/Short-term increase in fiber alters gut microbiome

Short-term increase in fiber alters gut microbiome


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An increase in fiber can change the microbiome within 2 weeks. Catherine Falls Commercial/Getty Images
  • Researchers have previously identified a link between fiber intake and positive health outcomes.
  • Fiber promotes a healthy gut microbiome once bacteria metabolize it.
  • A recent study found that a 2-week increase in fiber intake significantly altered the gut microbiome.

Researchers have found that a 2-week increase in fiber intake can significantly alter a person’s gut microbiome, including increasing species of bacteria that break down fiber.

However, the quantity of short-chain fatty acids (SCFAs) did not increase. SCFAs are the result of bacteria breaking down fiber, and they have diverse roles within the body.

For instance, SCFAs are used as a source of energy for the cells of the colon and are involved in cell signaling. Some SCFAs also have anti-inflammatory properties and might influence insulin sensitivity and body weight.

The research, which appears in the journal mSystems, lays the groundwork for future studies to explore in more detail the relationship between fiber intake, gut bacteria, and SCFAs.

Fiber plays an important role in human health. For example, a recent review of various meta-analyses found that people who eat the most fiber significantly reduce their chances of dying due to a cardiovascular event.

However, only 1 in 20 people in the United States consume the recommended amount of fiber.

According to Dr. Katrine Whiteson, associate professor of molecular biology and biochemistry, co-director of the University of California, Irvine (UCI) Microbiome Initiative, and co-author of the present study:

“The lack of fiber intake in the industrialized world is starving our gut microbes, with important health consequences that may be associated with increases in colorectal cancer, autoimmune diseases, and even decreased vaccine efficacy and response to cancer immunotherapy.”

The small intestine cannot digest fiber. Instead, according to the authors of the present study, it passes into the colon, where microbes are able to break the fiber down.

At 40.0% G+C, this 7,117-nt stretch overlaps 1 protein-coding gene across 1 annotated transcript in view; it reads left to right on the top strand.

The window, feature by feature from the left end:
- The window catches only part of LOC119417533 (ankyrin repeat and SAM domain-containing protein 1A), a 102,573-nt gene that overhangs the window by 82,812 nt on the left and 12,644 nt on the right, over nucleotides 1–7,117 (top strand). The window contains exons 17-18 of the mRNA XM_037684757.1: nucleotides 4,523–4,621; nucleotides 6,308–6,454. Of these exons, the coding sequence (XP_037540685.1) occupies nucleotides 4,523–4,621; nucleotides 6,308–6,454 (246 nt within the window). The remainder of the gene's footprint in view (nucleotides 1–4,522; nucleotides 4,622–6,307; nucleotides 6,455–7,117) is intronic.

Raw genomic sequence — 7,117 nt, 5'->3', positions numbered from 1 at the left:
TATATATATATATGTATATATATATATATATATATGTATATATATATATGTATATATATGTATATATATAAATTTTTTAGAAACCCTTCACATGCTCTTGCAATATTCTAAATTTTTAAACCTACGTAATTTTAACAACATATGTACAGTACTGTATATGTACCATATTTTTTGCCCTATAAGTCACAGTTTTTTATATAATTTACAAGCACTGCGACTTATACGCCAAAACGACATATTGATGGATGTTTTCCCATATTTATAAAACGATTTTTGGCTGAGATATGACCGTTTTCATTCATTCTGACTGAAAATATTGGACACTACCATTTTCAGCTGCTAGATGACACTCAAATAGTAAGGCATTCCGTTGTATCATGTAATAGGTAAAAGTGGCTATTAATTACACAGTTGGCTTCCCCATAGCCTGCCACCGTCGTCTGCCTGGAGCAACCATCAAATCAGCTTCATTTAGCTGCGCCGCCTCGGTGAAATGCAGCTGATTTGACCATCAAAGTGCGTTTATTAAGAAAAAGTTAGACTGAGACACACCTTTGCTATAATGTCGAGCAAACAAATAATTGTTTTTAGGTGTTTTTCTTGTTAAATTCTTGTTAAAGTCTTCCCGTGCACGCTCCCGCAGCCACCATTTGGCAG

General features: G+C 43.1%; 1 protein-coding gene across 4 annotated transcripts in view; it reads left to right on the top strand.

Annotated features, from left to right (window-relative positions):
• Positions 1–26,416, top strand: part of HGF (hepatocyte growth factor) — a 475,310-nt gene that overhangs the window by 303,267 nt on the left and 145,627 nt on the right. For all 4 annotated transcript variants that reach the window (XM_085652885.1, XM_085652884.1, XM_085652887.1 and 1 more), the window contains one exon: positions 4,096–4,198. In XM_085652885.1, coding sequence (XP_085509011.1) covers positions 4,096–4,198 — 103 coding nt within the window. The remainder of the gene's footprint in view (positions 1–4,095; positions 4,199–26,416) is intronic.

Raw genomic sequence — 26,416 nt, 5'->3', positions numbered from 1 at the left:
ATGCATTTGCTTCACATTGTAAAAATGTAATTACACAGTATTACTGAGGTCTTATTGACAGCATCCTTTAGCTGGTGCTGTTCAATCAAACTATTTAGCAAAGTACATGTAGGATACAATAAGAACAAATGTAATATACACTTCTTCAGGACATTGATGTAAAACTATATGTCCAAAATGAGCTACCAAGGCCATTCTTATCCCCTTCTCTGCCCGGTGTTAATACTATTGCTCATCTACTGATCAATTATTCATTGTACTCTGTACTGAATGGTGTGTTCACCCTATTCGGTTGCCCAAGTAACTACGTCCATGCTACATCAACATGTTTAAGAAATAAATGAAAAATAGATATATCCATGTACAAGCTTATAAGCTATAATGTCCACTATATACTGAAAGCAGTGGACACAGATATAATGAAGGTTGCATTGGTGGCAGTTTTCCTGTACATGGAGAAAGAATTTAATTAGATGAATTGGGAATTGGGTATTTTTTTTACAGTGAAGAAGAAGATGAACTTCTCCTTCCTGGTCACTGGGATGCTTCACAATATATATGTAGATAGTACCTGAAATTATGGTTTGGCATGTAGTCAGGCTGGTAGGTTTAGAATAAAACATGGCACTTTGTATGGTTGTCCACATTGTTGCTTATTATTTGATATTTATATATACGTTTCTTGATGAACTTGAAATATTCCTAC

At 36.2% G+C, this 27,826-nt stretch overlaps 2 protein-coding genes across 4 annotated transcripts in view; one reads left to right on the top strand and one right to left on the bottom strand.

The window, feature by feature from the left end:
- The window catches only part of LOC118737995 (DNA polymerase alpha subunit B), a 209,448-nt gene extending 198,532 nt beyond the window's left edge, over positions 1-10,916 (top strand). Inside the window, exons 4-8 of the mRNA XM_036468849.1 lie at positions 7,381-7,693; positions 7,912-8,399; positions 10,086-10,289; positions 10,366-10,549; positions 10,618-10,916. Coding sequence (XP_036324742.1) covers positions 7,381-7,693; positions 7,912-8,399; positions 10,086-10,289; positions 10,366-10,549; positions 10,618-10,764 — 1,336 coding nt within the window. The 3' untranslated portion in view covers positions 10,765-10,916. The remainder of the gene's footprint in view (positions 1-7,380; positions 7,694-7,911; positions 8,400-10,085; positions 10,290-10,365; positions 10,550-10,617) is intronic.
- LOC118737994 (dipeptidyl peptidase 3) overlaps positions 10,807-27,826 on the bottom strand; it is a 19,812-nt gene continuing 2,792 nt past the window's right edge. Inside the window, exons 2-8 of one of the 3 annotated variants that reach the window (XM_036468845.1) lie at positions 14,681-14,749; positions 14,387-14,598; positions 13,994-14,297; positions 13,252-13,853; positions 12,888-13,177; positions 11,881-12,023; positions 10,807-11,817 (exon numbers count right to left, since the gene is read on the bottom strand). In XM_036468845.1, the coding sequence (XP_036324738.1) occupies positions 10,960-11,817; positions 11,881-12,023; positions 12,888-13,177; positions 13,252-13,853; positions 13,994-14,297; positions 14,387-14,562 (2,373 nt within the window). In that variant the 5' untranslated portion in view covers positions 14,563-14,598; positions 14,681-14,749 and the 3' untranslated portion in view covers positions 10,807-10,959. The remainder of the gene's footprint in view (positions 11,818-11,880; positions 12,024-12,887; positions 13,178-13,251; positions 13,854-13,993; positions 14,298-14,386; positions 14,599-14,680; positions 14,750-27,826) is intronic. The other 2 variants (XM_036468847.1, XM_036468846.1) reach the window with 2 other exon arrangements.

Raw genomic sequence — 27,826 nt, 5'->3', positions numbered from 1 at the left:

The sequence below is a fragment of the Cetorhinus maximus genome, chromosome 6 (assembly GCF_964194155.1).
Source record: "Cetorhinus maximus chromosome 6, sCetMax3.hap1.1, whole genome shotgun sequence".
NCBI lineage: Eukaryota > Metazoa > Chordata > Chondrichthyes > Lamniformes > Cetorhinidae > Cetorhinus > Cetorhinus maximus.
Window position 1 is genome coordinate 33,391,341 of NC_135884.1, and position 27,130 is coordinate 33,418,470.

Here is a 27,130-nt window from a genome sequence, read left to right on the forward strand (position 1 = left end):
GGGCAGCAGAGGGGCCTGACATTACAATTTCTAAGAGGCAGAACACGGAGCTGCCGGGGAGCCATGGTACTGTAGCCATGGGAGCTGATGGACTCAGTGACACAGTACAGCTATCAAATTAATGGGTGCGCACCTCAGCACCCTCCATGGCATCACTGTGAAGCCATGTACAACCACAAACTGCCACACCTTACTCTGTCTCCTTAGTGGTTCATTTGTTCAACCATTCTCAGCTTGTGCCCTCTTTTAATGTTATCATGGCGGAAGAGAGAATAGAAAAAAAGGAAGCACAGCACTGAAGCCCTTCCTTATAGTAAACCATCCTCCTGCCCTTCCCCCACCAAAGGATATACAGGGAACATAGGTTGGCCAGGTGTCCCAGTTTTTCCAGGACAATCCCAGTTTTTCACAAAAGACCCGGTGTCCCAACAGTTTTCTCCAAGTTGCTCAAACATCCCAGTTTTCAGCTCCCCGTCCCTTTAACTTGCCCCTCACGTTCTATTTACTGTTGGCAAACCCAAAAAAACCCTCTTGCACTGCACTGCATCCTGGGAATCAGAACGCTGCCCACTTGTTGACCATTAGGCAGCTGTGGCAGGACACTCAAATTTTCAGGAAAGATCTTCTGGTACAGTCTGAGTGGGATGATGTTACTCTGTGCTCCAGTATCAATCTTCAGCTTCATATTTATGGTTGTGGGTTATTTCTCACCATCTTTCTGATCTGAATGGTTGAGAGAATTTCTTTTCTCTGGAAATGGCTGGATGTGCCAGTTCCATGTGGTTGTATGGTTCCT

This process results in the production of SCFAs. Experts believe they are important for a range of factors affecting a person’s health.

The authors of the present study wanted to study the relationship between a short-term increase in dietary fiber, the makeup of the gut microbiome, and the presence of SCFAs.

To investigate, the researchers conducted a study involving 26 undergraduate students enrolled on a biology course at UCI, as well as their instructors.

In week 1, participants ate their normal diet and provided three stool samples for analysis.

In week 2, the participants started a high fiber diet. They tracked their nutritional intake using a fitness app, aiming for 40 grams (g) of fiber each day. To assist, the researchers provided them with 10 meals each week that were high in fiber from a range of different plants.

In the third week, the participants were encouraged to increase their fiber intake to 50 g per day. During this week, participants provided another three stool samples.

According to graduate student Andrew Oliver, a teaching assistant for the course, “students raised their fiber intake by an average of 25 g per day, but the variability of pre-intervention fiber intake was substantial.”

“A few students had to go from nearly zero to 50 g daily by the end of the study. We all became a little obsessed with how much fiber was in the food we were eating.”

The researchers then analyzed the samples using DNA sequencing to identify the makeup of the bacteria. They used gas chromatography to measure SCFAs.

The researchers found that the composition of the participants’ gut microbiomes changed by around 8% following the dietary intervention.

This was largely due to increases in bacteria known for breaking down fiber, including Bifidobacterium, Bacteroides, and Prevotella.

However, the researchers saw no statistically significant increase in SCFAs. They speculate that this may be because stool samples do not accurately represent levels of SCFAs in the gut, which are primarily found in the cell walls of the intestines.

The researchers also suggest that the 2-week intervention may not have been long enough to see any difference in SCFAs.

According to Dr. Whiteson, “we hope to carry out longer dietary fiber interventions and study how fiber can support the gut microbiome and promote health.”

“At this time during a pandemic, when we need our immune health and healthy vaccine responses, we encourage everyone to think about the plant diversity of their diets and add some beans, berries, and avocados where they can.”

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